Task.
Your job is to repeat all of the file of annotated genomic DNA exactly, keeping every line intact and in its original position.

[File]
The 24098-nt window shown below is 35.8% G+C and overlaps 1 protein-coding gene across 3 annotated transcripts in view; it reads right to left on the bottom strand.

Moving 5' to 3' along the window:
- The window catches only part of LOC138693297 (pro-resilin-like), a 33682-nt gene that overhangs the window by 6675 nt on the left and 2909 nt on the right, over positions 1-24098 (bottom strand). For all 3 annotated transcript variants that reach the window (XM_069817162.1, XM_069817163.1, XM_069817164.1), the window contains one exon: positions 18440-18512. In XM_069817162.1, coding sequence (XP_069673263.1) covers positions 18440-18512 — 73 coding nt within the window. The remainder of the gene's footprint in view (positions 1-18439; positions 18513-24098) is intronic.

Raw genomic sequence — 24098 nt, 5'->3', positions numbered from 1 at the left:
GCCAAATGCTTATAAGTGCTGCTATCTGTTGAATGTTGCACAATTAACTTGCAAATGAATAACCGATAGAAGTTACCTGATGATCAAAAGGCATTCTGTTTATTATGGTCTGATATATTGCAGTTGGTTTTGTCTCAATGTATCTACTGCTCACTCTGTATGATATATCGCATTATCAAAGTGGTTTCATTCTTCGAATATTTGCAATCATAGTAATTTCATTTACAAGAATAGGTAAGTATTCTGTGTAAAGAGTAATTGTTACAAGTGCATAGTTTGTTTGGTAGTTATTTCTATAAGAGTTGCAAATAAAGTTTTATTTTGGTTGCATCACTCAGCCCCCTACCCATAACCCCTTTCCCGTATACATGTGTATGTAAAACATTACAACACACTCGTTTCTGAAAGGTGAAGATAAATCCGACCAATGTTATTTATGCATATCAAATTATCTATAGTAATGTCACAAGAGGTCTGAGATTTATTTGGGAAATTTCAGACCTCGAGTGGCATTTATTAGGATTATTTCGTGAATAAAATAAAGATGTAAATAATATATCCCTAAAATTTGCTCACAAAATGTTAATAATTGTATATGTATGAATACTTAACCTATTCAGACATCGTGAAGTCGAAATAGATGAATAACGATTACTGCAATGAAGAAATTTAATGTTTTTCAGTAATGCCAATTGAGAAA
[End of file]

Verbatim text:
The 24098-nt window shown below is 35.8% G+C and overlaps 1 protein-coding gene across 3 annotated transcripts in view; it reads right to left on the bottom strand.

Moving 5' to 3' along the window:
- The window catches only part of LOC138693297 (pro-resilin-like), a 33682-nt gene that overhangs the window by 6675 nt on the left and 2909 nt on the right, over positions 1-24098 (bottom strand). For all 3 annotated transcript variants that reach the window (XM_069817162.1, XM_069817163.1, XM_069817164.1), the window contains one exon: positions 18440-18512. In XM_069817162.1, coding sequence (XP_069673263.1) covers positions 18440-18512 — 73 coding nt within the window. The remainder of the gene's footprint in view (positions 1-18439; positions 18513-24098) is intronic.

Raw genomic sequence — 24098 nt, 5'->3', positions numbered from 1 at the left:
GCCAAATGCTTATAAGTGCTGCTATCTGTTGAATGTTGCACAATTAACTTGCAAATGAATAACCGATAGAAGTTACCTGATGATCAAAAGGCATTCTGTTTATTATGGTCTGATATATTGCAGTTGGTTTTGTCTCAATGTATCTACTGCTCACTCTGTATGATATATCGCATTATCAAAGTGGTTTCATTCTTCGAATATTTGCAATCATAGTAATTTCATTTACAAGAATAGGTAAGTATTCTGTGTAAAGAGTAATTGTTACAAGTGCATAGTTTGTTTGGTAGTTATTTCTATAAGAGTTGCAAATAAAGTTTTATTTTGGTTGCATCACTCAGCCCCCTACCCATAACCCCTTTCCCGTATACATGTGTATGTAAAACATTACAACACACTCGTTTCTGAAAGGTGAAGATAAATCCGACCAATGTTATTTATGCATATCAAATTATCTATAGTAATGTCACAAGAGGTCTGAGATTTATTTGGGAAATTTCAGACCTCGAGTGGCATTTATTAGGATTATTTCGTGAATAAAATAAAGATGTAAATAATATATCCCTAAAATTTGCTCACAAAATGTTAATAATTGTATATGTATGAATACTTAACCTATTCAGACATCGTGAAGTCGAAATAGATGAATAACGATTACTGCAATGAAGAAATTTAATGTTTTTCAGTAATGCCAATTGAGAAA